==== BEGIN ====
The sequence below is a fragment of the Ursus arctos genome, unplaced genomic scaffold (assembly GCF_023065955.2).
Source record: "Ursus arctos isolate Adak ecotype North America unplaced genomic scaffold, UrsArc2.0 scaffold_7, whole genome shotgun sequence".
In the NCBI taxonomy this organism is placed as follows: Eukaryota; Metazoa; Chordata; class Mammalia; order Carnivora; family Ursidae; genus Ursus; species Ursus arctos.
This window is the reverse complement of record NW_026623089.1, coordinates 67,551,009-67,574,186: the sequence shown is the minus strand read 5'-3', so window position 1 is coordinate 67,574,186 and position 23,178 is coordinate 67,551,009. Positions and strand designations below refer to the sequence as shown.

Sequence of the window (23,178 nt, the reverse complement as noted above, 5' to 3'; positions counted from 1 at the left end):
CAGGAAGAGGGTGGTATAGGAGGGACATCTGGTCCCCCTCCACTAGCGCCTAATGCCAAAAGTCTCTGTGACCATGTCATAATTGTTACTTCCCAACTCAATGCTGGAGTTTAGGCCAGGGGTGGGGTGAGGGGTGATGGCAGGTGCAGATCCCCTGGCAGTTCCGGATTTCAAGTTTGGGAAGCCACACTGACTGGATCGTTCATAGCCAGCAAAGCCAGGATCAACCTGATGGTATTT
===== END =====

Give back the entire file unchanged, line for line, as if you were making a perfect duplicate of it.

The sequence below is a fragment of the Ursus arctos genome, unplaced genomic scaffold (assembly GCF_023065955.2).
Source record: "Ursus arctos isolate Adak ecotype North America unplaced genomic scaffold, UrsArc2.0 scaffold_7, whole genome shotgun sequence".
In the NCBI taxonomy this organism is placed as follows: Eukaryota; Metazoa; Chordata; class Mammalia; order Carnivora; family Ursidae; genus Ursus; species Ursus arctos.
This window is the reverse complement of record NW_026623089.1, coordinates 67,551,009-67,574,186: the sequence shown is the minus strand read 5'-3', so window position 1 is coordinate 67,574,186 and position 23,178 is coordinate 67,551,009. Positions and strand designations below refer to the sequence as shown.

Sequence of the window (23,178 nt, the reverse complement as noted above, 5' to 3'; positions counted from 1 at the left end):
CAGGAAGAGGGTGGTATAGGAGGGACATCTGGTCCCCCTCCACTAGCGCCTAATGCCAAAAGTCTCTGTGACCATGTCATAATTGTTACTTCCCAACTCAATGCTGGAGTTTAGGCCAGGGGTGGGGTGAGGGGTGATGGCAGGTGCAGATCCCCTGGCAGTTCCGGATTTCAAGTTTGGGAAGCCACACTGACTGGATCGTTCATAGCCAGCAAAGCCAGGATCAACCTGATGGTATTT